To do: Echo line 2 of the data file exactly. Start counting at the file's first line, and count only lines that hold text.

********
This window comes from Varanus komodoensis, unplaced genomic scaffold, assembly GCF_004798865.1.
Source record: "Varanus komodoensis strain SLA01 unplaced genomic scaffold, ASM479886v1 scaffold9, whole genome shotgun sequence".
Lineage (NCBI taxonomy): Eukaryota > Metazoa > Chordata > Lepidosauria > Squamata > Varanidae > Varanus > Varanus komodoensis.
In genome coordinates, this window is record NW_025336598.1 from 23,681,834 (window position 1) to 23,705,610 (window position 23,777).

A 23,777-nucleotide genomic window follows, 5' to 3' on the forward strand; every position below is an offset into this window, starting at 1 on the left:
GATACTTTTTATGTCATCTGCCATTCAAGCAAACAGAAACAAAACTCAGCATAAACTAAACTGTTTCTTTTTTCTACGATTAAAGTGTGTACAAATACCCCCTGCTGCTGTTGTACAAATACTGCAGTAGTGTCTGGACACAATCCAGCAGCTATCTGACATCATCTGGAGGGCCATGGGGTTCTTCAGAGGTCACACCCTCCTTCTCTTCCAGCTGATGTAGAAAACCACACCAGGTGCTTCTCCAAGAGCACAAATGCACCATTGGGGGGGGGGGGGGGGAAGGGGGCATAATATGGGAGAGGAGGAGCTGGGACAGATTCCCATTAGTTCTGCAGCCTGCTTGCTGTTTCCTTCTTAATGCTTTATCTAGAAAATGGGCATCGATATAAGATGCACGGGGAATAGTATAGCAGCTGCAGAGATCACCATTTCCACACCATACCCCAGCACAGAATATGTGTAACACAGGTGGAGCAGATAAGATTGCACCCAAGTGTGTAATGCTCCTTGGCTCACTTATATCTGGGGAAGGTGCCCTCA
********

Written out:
Source record: "Varanus komodoensis strain SLA01 unplaced genomic scaffold, ASM479886v1 scaffold9, whole genome shotgun sequence".